Metal hardening process & method
The goal of all metal hardening processes is to ensure a structural transformation of steel and cast iron materials with greater strength. First, the original ferritic-perlitic material structure is austenitized by heating, and then transformed into hard martensite by quenching. Here, hardening with high-power diode lasers has the decisive advantage of making an exclusive locally heat input at stressed areas possible. By this, at complex components, a partial hardening can be realized, while in other zones the ductility of the initial structure can be maintained. With induction hardening, such a local treatment is not possible in many cases and thus has disadvantages compared to laser hardening. As the workpiece is only heated near the surface with a low hardening depth at laser brazing and the heat is discharged very efficiently over the neighboring material, in most cases there is no need for an additional quenching media, which keeps costs low. As the warpage is compared to other hardening techniques in quite a minimal way, additional methods to correct the material deformations can mostly be omitted.
Hardening material surfaces with diode lasers
The processes of surface hardening with laser are generally usable for all materials at which classical hardening methods can be used due to the adequate carbon content. At laser hardening, only the especially stressed areas of the components are locally hardened, e.g. at steels and cast iron in tool manufacturing. The thermal treatment of wear or cyclical stressed component areas – e.g. in job order production – can be realized quite effectively and flexibly in combination with a Laserline OTZ Zoom optic.
Diode lasers are especially suitable for surface hardening of steelwork components. The laser beam heats up areas close to the surface of a workpiece at between 900°C and 1500°C, causing a heat-induced austenitization of the originally ferritic-perlitic steel structure. When the beam moves on, the material on the processed part cools down quickly (self-quenching) and hard martensite is created. For many reasons, this process can clearly be realized more efficiently with laser than with induction coils or gas flames. First, the material physically heats up more quickly than with other methods. Second, hardening relevant zones can be treated more selectively, meaning that by local heat input only certain parts of the workpiece can be heated. And third, the heat input can be dosed in an exact manner by special beam shaping optics with integrated pyrometers or thermal cameras, last but not least with particular focus on local different heat conductions at the same component. Due to these characteristics, the diode laser is extremely well-suited for treating geometric complex structures that require in some zones a hardening; in others, however, they have to keep their ductility. Furthermore, these process advantages allow for cost savings. That is, because of the low deformation and self-quenching of the material, usually no (or only little) actions are required for distortion compensation and cooling. Finally, this is reflected positively in terms of required time and material.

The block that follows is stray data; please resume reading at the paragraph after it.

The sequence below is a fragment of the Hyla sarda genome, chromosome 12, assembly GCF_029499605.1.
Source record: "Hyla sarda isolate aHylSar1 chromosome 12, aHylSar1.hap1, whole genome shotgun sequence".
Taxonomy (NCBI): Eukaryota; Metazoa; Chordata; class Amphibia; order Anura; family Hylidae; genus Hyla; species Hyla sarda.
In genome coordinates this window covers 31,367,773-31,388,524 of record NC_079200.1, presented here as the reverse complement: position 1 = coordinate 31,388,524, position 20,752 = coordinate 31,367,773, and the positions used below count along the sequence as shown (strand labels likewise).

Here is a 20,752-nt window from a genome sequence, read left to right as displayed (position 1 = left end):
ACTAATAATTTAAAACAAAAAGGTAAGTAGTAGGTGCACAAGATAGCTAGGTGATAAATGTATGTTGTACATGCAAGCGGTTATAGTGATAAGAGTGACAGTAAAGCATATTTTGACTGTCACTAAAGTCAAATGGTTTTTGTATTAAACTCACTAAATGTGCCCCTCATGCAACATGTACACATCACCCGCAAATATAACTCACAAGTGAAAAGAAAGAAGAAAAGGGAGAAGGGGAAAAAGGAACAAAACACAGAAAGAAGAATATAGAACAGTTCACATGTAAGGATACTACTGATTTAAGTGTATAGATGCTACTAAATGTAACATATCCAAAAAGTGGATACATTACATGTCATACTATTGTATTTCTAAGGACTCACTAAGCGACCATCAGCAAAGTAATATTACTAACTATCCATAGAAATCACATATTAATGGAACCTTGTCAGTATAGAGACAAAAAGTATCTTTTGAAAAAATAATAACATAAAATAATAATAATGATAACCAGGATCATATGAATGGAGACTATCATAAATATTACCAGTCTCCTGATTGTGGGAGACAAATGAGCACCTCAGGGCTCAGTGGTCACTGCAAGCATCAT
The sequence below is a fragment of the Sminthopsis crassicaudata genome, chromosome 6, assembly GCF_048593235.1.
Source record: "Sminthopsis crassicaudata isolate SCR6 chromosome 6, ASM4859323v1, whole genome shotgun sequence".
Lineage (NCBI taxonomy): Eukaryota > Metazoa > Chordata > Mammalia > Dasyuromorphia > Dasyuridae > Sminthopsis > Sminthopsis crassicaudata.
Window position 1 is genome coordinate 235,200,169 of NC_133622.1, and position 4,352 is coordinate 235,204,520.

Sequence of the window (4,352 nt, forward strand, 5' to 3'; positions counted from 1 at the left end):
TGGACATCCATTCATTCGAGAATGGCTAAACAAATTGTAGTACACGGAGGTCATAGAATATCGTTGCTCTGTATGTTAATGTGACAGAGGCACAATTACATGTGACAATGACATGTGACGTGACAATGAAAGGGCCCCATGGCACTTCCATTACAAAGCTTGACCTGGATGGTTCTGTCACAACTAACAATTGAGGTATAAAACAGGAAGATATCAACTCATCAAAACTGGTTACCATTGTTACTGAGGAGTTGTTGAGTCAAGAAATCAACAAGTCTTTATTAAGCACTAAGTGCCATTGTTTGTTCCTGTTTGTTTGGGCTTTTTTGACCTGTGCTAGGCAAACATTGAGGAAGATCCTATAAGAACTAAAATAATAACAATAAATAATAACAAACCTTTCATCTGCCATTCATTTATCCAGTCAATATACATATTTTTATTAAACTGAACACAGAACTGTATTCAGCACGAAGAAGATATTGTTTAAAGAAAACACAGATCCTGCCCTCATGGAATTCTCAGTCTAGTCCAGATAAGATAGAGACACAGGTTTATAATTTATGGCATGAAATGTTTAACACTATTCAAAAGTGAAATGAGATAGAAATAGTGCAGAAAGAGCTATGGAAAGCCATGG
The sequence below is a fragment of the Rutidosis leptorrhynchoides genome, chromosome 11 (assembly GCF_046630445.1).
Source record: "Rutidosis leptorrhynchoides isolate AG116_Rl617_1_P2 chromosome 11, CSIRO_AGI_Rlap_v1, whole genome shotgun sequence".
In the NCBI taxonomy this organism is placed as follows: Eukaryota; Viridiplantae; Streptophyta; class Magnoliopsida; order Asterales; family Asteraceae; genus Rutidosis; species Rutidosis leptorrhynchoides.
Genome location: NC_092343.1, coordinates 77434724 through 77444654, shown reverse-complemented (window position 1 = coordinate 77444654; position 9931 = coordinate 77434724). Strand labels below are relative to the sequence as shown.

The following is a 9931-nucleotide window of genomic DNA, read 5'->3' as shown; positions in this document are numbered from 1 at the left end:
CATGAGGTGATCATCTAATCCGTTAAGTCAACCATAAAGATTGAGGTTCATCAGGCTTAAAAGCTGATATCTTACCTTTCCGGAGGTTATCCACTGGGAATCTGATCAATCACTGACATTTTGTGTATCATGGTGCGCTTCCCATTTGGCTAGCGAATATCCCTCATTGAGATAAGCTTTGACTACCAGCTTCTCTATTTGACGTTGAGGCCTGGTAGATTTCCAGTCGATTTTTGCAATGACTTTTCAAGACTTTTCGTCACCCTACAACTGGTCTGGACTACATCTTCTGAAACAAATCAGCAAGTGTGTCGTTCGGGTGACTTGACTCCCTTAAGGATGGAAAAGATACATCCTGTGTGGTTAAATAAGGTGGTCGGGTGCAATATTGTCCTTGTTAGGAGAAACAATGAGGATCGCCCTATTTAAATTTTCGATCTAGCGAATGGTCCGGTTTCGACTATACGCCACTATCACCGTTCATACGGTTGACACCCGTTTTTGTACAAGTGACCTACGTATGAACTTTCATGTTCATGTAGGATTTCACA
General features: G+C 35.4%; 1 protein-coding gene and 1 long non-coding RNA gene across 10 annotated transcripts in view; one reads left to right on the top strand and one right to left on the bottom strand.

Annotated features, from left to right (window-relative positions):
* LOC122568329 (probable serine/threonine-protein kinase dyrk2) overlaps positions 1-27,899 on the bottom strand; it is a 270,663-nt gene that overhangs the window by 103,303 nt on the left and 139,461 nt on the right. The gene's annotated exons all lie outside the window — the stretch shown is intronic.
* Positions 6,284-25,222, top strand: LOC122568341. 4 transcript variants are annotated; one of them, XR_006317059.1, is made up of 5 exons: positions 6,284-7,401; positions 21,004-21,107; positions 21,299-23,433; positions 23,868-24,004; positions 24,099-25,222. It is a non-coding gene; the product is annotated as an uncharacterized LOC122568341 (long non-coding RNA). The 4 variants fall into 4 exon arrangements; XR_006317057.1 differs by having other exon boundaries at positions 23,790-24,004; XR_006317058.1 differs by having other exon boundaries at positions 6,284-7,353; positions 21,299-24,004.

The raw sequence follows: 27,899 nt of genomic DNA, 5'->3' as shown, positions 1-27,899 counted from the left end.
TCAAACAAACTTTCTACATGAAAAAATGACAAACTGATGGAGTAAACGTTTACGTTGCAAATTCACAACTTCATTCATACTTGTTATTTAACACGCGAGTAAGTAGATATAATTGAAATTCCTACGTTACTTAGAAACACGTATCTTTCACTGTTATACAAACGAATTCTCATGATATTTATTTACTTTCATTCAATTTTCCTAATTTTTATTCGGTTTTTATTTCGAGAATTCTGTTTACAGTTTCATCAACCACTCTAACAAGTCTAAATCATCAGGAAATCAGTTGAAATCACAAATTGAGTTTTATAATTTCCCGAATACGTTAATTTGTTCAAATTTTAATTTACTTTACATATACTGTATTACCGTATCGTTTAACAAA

Particularly predestined for this treatment are wear or cyclically stressed components such as camshafts. In every gasoline and diesel engine, steel rubs against steel. Thus, the contact zones must be hardened, otherwise the longevity of the parts would be hard to imagine. At these complex structures, the inductive method does not help much; the construction of modern camshafts (with different shaped cams and shifting gates for the cylinder deactivation or change in the engine control) requires a precise surface hardening, which is only possible with diode lasers. Even in manufacturing of large sheet metal tools, diode lasers have established themselves for a long time now. The oldest hardening plants have here already been in use since 10 to 15 years. As the prices of laser beam sources have continued to decrease for years now, additional to these typical fields of use are new applications that are permanently being explored.
Process advantages of the diode laser
Hardening with diode lasers makes it possible to achieve the respective material-specific maximum hardness at machine components, tools, component parts, and commodities. The temperature regulation during the metal hardening process ensures that the respective optimal process results for each material and application are reached. However, heat treatment can also be used to locally reduce the firmness of high-strength materials to make sure better deformability in those local areas.
Compared to other processes, a diode laser offers many advantages:
- Ideal adjustment of the focus to the hardness contour
- Local heat treatment of defined partial areas
- Integration of the heating process in existing production lines
- Hardening of complex geometries is made possible